That the impetus came from the BBC, however, poses serious questions of its own. This was a "soft" interview, clearly conducted on Madonna's terms, from the candlelight and ruched curtains to the unchallenging questions asked by Ms Wark. For such a Hello!-type interview to lead BBC2's flagship current affairs programme was a travesty of all this hard-news programme professes to stand for.

Everything about the interview suggested that the questions had been agreed in advance and that specific areas were off limits as, increasingly and despicably, happens where celebrities and their agents are concerned. How else to explain Ms Wark's failure to tackle Madonna further about David's family, about the exact procedures she followed and the apparent fast-tracking of her application by the Malawi (and British) authorities? The way the interview was promoted also bore all the hallmarks of ratings-chasing that is precisely what the BBC should not be about.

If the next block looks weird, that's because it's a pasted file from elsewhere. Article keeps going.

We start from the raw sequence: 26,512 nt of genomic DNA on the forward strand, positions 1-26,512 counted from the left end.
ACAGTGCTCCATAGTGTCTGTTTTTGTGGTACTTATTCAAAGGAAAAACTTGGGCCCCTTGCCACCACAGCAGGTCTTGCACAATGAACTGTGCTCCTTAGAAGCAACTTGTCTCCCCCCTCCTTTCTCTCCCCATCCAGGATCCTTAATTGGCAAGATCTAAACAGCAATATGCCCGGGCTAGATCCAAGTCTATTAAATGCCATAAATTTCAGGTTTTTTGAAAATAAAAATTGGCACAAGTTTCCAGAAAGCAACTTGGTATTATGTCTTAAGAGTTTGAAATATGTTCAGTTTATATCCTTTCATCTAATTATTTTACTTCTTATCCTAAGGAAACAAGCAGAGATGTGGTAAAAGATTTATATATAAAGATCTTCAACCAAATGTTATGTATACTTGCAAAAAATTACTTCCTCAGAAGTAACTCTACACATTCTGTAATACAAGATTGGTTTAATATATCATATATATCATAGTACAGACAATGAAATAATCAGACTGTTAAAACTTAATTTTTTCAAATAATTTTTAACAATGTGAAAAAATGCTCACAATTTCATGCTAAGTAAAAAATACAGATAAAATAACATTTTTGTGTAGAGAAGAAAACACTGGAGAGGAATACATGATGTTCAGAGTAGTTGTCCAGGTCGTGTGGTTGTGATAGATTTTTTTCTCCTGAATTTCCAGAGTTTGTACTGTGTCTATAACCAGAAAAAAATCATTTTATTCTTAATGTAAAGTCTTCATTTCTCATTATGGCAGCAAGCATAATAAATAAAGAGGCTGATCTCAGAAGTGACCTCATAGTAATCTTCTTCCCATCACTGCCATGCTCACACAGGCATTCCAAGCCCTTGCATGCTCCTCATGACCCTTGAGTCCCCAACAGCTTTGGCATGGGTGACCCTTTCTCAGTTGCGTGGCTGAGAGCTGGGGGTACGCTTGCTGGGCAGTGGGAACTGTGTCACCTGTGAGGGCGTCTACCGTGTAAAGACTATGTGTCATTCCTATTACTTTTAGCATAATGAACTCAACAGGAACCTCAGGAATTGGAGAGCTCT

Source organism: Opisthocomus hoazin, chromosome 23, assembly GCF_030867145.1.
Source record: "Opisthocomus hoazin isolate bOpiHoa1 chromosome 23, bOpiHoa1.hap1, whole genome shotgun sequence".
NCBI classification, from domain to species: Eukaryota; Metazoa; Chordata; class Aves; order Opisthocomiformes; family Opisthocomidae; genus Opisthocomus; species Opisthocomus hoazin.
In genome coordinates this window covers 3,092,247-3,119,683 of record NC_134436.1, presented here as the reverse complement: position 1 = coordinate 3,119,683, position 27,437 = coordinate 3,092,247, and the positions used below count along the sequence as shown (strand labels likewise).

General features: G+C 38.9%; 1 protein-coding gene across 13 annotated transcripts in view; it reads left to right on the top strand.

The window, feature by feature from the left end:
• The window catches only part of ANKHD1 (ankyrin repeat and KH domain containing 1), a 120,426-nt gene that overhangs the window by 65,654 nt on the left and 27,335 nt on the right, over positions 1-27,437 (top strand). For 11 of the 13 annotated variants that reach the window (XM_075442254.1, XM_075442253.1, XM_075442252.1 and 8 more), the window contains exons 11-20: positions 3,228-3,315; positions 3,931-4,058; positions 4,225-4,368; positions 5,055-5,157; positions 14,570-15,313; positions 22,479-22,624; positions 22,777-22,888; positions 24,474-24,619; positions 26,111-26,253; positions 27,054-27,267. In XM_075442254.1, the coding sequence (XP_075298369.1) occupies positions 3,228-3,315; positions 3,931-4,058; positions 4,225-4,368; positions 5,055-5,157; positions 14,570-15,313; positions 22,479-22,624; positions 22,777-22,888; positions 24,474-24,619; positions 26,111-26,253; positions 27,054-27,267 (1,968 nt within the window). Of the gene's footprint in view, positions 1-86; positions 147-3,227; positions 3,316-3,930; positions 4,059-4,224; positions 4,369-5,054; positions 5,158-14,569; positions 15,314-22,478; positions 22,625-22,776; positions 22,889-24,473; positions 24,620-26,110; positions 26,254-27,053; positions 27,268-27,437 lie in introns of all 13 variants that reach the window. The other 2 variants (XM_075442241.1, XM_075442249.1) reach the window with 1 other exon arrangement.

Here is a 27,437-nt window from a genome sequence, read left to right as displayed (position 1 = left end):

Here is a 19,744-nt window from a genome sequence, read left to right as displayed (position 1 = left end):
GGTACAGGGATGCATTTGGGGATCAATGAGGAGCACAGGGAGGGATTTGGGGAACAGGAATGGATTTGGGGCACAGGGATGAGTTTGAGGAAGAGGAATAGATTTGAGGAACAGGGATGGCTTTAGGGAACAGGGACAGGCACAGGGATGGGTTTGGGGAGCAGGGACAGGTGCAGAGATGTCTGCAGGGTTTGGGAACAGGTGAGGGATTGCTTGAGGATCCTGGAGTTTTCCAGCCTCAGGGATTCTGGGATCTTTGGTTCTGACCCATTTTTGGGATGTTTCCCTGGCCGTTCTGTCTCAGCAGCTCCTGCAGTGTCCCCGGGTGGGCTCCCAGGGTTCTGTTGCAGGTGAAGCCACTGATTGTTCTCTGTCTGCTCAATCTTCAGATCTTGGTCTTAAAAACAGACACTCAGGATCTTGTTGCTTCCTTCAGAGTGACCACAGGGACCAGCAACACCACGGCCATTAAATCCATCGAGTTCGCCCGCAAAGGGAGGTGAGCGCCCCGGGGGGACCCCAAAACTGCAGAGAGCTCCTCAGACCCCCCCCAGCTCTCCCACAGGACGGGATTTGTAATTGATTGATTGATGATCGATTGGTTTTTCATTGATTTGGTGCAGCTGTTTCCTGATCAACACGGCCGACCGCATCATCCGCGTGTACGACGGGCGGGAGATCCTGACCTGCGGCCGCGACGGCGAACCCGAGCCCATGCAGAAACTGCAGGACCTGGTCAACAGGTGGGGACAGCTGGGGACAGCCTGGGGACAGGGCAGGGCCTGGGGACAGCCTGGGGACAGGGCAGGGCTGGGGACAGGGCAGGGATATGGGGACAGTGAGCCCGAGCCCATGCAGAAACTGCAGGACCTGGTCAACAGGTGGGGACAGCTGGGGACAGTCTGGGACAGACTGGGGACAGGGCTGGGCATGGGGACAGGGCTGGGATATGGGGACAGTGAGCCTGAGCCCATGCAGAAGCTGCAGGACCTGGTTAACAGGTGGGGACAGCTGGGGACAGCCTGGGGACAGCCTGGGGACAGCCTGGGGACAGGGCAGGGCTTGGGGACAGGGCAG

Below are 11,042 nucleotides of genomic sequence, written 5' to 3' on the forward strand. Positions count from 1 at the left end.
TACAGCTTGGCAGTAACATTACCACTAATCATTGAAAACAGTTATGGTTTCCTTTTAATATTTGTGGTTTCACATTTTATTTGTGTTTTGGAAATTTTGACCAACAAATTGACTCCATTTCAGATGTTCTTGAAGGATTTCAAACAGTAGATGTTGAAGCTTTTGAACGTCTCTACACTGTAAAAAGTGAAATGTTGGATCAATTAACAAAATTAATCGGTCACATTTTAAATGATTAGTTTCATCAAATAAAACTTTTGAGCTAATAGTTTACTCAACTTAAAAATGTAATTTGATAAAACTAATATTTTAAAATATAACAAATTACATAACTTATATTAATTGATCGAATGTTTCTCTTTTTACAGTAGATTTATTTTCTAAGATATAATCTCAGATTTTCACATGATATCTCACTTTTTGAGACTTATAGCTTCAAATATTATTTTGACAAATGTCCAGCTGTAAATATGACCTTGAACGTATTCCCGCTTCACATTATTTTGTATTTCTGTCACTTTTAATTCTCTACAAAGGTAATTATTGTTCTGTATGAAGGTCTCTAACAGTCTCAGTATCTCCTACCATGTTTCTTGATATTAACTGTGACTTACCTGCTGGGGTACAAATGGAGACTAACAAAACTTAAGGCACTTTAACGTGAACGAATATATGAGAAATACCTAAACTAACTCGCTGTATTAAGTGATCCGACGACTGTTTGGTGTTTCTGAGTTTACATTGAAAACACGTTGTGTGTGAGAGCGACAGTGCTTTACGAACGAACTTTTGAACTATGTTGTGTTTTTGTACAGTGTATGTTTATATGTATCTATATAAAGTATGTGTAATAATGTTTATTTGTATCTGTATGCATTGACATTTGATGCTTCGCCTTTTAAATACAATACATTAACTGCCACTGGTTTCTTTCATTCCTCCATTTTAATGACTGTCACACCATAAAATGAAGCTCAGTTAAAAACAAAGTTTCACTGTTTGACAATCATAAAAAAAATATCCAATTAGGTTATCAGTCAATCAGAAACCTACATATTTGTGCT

There is no reason why Newsnight should not interview Madonna on the adoption issue. But it is a sad day when even this programme succumbs to celebrity-power. Newsnight should have a greater sense of its own dignity and purpose than to prostrate itself like this.

React Now

Latest stories from i100
iJobs Job Widget
iJobs General

SThree: Recruitment Consultant - IT

£25000 - £30000 per annum + Uncapped Commission: SThree: Sthree are looking fo...

SThree: Trainee Recruitment Consultant - Dublin (based in London)

£20000 - £25000 per annum + commission: SThree: Real Staffing's Pharmaceutical...

SThree: Trainee Recruitment Consultant

£18000 - £25000 per annum + Commission: SThree: Are you great at building rela...